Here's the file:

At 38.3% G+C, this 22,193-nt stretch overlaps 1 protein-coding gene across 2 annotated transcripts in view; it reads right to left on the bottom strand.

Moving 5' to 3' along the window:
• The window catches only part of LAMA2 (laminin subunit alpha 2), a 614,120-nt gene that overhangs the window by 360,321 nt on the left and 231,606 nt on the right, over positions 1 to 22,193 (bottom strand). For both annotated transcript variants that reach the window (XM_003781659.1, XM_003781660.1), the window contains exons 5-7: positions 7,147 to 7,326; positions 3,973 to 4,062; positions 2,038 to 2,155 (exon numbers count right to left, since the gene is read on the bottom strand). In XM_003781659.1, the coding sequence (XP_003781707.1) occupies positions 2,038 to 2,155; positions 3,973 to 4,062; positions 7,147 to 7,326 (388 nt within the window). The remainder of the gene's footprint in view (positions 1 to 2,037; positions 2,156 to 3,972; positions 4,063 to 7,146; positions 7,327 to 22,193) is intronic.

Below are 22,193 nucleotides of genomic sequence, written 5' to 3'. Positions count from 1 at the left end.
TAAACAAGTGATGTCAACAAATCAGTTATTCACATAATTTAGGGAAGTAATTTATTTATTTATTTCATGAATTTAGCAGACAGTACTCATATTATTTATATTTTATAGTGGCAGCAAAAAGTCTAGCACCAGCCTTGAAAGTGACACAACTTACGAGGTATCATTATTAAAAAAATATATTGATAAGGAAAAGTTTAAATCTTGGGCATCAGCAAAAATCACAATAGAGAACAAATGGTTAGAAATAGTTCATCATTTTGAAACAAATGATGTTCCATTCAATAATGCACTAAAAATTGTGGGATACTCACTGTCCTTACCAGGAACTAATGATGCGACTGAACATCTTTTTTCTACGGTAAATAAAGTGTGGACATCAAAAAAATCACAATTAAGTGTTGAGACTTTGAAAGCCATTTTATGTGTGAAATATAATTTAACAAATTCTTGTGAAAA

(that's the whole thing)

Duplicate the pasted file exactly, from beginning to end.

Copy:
At 38.3% G+C, this 22,193-nt stretch overlaps 1 protein-coding gene across 2 annotated transcripts in view; it reads right to left on the bottom strand.

Moving 5' to 3' along the window:
• The window catches only part of LAMA2 (laminin subunit alpha 2), a 614,120-nt gene that overhangs the window by 360,321 nt on the left and 231,606 nt on the right, over positions 1 to 22,193 (bottom strand). For both annotated transcript variants that reach the window (XM_003781659.1, XM_003781660.1), the window contains exons 5-7: positions 7,147 to 7,326; positions 3,973 to 4,062; positions 2,038 to 2,155 (exon numbers count right to left, since the gene is read on the bottom strand). In XM_003781659.1, the coding sequence (XP_003781707.1) occupies positions 2,038 to 2,155; positions 3,973 to 4,062; positions 7,147 to 7,326 (388 nt within the window). The remainder of the gene's footprint in view (positions 1 to 2,037; positions 2,156 to 3,972; positions 4,063 to 7,146; positions 7,327 to 22,193) is intronic.

Below are 22,193 nucleotides of genomic sequence, written 5' to 3'. Positions count from 1 at the left end.
TAAACAAGTGATGTCAACAAATCAGTTATTCACATAATTTAGGGAAGTAATTTATTTATTTATTTCATGAATTTAGCAGACAGTACTCATATTATTTATATTTTATAGTGGCAGCAAAAAGTCTAGCACCAGCCTTGAAAGTGACACAACTTACGAGGTATCATTATTAAAAAAATATATTGATAAGGAAAAGTTTAAATCTTGGGCATCAGCAAAAATCACAATAGAGAACAAATGGTTAGAAATAGTTCATCATTTTGAAACAAATGATGTTCCATTCAATAATGCACTAAAAATTGTGGGATACTCACTGTCCTTACCAGGAACTAATGATGCGACTGAACATCTTTTTTCTACGGTAAATAAAGTGTGGACATCAAAAAAATCACAATTAAGTGTTGAGACTTTGAAAGCCATTTTATGTGTGAAATATAATTTAACAAATTCTTGTGAAAA